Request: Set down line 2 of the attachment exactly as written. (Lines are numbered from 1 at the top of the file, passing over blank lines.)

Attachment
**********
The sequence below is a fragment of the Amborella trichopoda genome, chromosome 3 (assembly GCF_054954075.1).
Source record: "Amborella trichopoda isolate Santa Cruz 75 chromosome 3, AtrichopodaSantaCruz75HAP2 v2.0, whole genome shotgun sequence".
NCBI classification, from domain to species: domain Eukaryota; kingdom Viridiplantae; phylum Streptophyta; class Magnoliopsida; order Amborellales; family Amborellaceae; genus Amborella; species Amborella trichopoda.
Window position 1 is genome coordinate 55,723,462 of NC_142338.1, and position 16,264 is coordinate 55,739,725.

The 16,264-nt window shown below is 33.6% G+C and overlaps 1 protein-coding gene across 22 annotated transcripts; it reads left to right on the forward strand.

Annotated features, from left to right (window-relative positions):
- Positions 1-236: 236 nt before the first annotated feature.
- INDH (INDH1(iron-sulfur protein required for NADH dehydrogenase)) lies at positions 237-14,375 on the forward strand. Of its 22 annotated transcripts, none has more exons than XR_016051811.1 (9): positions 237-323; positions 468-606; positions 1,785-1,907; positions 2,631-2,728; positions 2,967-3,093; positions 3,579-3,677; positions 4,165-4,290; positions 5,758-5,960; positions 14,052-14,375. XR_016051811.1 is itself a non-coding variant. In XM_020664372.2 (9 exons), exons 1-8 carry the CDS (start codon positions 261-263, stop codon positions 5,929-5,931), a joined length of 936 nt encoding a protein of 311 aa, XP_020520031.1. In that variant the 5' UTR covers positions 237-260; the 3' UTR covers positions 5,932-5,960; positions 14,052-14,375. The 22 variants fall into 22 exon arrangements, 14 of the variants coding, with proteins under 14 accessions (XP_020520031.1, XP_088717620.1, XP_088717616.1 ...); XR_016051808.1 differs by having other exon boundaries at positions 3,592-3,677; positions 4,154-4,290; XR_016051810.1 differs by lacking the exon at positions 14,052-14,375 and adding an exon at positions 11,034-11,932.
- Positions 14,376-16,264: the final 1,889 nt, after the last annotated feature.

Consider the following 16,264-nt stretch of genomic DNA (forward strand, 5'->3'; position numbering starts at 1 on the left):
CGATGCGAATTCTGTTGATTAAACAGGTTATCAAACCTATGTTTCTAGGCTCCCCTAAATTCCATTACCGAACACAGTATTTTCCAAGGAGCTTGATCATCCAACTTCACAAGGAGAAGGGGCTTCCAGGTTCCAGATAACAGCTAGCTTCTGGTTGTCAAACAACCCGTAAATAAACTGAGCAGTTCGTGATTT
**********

Source record: "Amborella trichopoda isolate Santa Cruz 75 chromosome 3, AtrichopodaSantaCruz75HAP2 v2.0, whole genome shotgun sequence".